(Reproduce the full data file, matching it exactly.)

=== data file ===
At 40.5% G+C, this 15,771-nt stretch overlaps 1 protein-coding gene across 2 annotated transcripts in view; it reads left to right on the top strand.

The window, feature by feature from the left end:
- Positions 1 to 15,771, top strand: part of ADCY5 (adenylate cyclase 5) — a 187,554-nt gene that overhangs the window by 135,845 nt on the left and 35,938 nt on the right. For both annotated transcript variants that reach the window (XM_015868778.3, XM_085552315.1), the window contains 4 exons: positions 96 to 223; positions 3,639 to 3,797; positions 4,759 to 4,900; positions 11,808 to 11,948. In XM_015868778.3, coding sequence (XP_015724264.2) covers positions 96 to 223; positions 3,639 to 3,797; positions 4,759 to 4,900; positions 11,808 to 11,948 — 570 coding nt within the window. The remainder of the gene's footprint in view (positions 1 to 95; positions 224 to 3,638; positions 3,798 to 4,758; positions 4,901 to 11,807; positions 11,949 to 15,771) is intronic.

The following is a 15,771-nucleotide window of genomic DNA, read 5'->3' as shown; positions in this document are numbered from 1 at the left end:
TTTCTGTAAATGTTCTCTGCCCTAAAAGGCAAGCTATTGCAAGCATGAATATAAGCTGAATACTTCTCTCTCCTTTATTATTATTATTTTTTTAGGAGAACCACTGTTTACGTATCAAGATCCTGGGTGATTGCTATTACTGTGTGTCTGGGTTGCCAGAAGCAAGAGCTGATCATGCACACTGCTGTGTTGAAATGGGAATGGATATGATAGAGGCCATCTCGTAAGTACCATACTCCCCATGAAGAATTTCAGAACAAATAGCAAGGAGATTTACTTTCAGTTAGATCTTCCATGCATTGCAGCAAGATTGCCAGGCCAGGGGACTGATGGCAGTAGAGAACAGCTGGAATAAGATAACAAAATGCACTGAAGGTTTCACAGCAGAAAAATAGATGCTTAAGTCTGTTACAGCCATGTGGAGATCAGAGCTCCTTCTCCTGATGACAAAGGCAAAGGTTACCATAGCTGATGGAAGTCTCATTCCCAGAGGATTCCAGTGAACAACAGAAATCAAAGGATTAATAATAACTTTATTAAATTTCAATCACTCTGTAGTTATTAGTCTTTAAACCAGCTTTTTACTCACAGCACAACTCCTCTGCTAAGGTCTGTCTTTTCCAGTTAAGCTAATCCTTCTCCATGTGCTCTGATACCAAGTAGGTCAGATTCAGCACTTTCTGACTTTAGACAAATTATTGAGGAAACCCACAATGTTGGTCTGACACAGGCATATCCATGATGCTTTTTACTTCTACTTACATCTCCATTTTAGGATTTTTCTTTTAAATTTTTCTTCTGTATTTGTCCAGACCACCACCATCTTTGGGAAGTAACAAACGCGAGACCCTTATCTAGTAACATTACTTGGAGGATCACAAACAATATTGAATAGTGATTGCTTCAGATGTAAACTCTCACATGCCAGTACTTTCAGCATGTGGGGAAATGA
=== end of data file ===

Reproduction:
At 40.5% G+C, this 15,771-nt stretch overlaps 1 protein-coding gene across 2 annotated transcripts in view; it reads left to right on the top strand.

The window, feature by feature from the left end:
- Positions 1 to 15,771, top strand: part of ADCY5 (adenylate cyclase 5) — a 187,554-nt gene that overhangs the window by 135,845 nt on the left and 35,938 nt on the right. For both annotated transcript variants that reach the window (XM_015868778.3, XM_085552315.1), the window contains 4 exons: positions 96 to 223; positions 3,639 to 3,797; positions 4,759 to 4,900; positions 11,808 to 11,948. In XM_015868778.3, coding sequence (XP_015724264.2) covers positions 96 to 223; positions 3,639 to 3,797; positions 4,759 to 4,900; positions 11,808 to 11,948 — 570 coding nt within the window. The remainder of the gene's footprint in view (positions 1 to 95; positions 224 to 3,638; positions 3,798 to 4,758; positions 4,901 to 11,807; positions 11,949 to 15,771) is intronic.

The following is a 15,771-nucleotide window of genomic DNA, read 5'->3' as shown; positions in this document are numbered from 1 at the left end:
TTTCTGTAAATGTTCTCTGCCCTAAAAGGCAAGCTATTGCAAGCATGAATATAAGCTGAATACTTCTCTCTCCTTTATTATTATTATTTTTTTAGGAGAACCACTGTTTACGTATCAAGATCCTGGGTGATTGCTATTACTGTGTGTCTGGGTTGCCAGAAGCAAGAGCTGATCATGCACACTGCTGTGTTGAAATGGGAATGGATATGATAGAGGCCATCTCGTAAGTACCATACTCCCCATGAAGAATTTCAGAACAAATAGCAAGGAGATTTACTTTCAGTTAGATCTTCCATGCATTGCAGCAAGATTGCCAGGCCAGGGGACTGATGGCAGTAGAGAACAGCTGGAATAAGATAACAAAATGCACTGAAGGTTTCACAGCAGAAAAATAGATGCTTAAGTCTGTTACAGCCATGTGGAGATCAGAGCTCCTTCTCCTGATGACAAAGGCAAAGGTTACCATAGCTGATGGAAGTCTCATTCCCAGAGGATTCCAGTGAACAACAGAAATCAAAGGATTAATAATAACTTTATTAAATTTCAATCACTCTGTAGTTATTAGTCTTTAAACCAGCTTTTTACTCACAGCACAACTCCTCTGCTAAGGTCTGTCTTTTCCAGTTAAGCTAATCCTTCTCCATGTGCTCTGATACCAAGTAGGTCAGATTCAGCACTTTCTGACTTTAGACAAATTATTGAGGAAACCCACAATGTTGGTCTGACACAGGCATATCCATGATGCTTTTTACTTCTACTTACATCTCCATTTTAGGATTTTTCTTTTAAATTTTTCTTCTGTATTTGTCCAGACCACCACCATCTTTGGGAAGTAACAAACGCGAGACCCTTATCTAGTAACATTACTTGGAGGATCACAAACAATATTGAATAGTGATTGCTTCAGATGTAAACTCTCACATGCCAGTACTTTCAGCATGTGGGGAAATGA